The polls have opened in South Australia and Tasmania as the last two states with Labor governments make a decision on who will govern for the next four years.
In South Australia, about one million people set to cast their votes to determine who will govern the state for the next four years.
Premier Jay Weatherill is seeking a fourth term for his Labor administration while Liberal leader Steven Marshall is trying to end 12 years of Labor rule.
The opposition needs a uniform swing of about three per cent to pick up the six seats it needs to govern in its own right.
The Liberals currently hold 18 seats in the 47-seat House of Assembly with Labor on 26 and three held by independents.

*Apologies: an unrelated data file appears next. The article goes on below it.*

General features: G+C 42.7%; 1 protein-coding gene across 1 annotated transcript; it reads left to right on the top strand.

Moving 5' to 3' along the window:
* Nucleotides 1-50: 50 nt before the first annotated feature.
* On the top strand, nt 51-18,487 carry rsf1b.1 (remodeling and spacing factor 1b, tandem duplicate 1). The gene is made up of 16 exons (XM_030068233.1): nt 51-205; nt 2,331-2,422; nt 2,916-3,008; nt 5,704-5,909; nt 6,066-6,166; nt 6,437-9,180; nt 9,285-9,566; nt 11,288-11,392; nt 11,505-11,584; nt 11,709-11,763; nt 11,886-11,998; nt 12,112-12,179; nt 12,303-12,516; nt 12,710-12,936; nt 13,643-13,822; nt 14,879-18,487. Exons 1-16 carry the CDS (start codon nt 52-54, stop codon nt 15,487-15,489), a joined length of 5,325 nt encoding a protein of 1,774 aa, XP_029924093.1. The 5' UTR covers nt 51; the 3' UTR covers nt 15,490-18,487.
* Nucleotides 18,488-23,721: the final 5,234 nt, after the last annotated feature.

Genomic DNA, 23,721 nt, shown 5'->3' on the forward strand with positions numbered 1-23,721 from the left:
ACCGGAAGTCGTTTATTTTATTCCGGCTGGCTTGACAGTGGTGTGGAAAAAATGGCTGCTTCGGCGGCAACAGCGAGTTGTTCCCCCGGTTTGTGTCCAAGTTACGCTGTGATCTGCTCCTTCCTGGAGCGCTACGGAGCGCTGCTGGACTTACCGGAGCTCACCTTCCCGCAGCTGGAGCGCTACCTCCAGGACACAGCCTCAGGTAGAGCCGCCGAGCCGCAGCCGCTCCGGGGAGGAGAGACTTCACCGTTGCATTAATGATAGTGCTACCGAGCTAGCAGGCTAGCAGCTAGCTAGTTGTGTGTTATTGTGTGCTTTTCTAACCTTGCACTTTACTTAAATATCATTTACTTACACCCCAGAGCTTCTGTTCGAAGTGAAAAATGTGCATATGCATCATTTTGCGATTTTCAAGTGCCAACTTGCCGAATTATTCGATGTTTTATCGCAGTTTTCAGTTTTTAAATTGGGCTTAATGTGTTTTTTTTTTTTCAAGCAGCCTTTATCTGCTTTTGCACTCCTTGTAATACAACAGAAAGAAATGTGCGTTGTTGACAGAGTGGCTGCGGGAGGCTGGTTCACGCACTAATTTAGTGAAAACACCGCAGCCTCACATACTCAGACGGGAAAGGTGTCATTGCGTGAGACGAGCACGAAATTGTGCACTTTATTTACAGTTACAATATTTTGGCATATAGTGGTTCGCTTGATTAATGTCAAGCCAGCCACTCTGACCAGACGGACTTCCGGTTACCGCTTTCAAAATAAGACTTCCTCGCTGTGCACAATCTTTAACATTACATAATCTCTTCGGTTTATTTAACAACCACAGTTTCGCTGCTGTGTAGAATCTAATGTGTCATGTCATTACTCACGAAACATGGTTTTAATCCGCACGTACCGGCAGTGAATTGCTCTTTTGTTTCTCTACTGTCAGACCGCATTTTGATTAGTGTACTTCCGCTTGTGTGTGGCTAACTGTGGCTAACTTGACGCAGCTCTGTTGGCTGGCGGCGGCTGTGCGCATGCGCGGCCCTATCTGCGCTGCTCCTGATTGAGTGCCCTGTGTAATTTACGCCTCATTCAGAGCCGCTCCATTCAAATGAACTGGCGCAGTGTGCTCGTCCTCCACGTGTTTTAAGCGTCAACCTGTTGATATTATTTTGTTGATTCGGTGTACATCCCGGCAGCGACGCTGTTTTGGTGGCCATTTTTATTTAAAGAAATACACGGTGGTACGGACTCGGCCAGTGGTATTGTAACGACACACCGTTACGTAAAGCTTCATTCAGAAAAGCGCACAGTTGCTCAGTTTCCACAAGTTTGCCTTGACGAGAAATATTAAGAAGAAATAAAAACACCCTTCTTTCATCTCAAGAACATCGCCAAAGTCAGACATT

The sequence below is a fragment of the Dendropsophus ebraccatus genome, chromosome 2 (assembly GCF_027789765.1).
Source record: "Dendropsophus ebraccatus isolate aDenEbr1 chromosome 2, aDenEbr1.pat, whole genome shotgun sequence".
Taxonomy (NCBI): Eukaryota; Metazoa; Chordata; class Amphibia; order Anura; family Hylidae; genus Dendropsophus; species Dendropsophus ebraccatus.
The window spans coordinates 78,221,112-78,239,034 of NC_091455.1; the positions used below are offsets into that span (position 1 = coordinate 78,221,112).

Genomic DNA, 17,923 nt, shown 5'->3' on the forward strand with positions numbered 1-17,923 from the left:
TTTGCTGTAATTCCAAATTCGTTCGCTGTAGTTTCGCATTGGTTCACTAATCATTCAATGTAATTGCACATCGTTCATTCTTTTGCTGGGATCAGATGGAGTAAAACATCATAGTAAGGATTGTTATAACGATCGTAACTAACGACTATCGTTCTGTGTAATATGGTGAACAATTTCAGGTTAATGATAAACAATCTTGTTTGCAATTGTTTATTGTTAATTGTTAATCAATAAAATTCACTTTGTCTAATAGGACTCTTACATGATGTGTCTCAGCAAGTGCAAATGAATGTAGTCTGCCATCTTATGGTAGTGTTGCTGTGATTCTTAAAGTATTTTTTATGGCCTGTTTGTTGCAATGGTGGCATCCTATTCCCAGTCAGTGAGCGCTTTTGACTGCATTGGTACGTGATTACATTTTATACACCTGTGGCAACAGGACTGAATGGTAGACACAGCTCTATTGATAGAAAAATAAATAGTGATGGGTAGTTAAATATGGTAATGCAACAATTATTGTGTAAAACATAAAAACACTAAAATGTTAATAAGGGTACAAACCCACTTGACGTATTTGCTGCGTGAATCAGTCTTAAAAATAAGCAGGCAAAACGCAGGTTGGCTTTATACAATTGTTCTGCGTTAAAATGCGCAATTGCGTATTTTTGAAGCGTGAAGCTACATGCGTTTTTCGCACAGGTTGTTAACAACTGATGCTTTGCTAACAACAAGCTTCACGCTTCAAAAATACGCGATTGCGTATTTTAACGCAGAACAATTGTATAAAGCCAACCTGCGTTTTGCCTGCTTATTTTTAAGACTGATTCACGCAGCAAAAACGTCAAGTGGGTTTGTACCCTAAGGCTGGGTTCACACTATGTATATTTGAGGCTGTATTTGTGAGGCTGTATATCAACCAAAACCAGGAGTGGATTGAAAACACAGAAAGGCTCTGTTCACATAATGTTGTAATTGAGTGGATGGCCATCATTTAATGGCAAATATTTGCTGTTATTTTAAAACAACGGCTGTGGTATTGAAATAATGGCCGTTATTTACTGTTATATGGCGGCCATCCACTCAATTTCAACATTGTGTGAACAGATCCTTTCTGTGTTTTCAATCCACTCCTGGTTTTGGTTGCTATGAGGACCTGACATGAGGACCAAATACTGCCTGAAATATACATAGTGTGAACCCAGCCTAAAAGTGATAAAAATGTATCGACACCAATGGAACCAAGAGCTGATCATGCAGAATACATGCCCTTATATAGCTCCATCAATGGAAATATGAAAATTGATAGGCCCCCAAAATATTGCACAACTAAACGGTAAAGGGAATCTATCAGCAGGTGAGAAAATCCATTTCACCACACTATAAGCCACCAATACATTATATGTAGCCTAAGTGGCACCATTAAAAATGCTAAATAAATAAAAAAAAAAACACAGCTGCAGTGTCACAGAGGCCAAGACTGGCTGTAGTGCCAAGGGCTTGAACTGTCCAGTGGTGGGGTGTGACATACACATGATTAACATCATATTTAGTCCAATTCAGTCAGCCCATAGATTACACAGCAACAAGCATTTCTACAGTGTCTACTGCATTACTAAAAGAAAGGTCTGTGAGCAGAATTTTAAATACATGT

A hung parliament is a possibility with latest polling suggesting Labor is holding on in some key marginal electorates.
Mr Marshall has not ruled out leading a minority government while Mr Weatherill says he remains focused on winning enough seats for Labor to continue to hold power.
The electoral commission says 1,142,419 South Australians are enrolled to vote while about 70,000 of those have already cast their ballots at early voting centres in the lead-up to the election.
About 86,000 people are also expected to lodge postal votes.
More than 360,000 Tasmanians will vote in 305 polling places as far flung as King Island in Bass Strait.
Voters will elect a 25-seat House of Assembly, with the state’s Hare-Clark system delivering five members from each electorate.
They will form the state’s 48th parliament.
Seven parties will field 126 candidates across the state’s five electorates – Bass, Braddon, Denison, Franklin and Lyons.
Voting closes at 6pm (AEDT).